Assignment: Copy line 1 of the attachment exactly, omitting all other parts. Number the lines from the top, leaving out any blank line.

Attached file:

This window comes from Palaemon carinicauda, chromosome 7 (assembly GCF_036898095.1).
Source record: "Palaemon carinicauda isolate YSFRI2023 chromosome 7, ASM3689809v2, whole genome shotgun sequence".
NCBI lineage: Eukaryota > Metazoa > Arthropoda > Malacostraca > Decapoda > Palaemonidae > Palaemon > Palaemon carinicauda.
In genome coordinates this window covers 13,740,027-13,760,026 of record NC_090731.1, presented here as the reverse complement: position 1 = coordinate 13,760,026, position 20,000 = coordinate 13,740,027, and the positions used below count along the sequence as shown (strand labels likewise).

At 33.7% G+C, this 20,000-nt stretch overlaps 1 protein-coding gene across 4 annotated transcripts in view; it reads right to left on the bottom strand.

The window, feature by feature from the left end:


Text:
This window comes from Palaemon carinicauda, chromosome 7 (assembly GCF_036898095.1).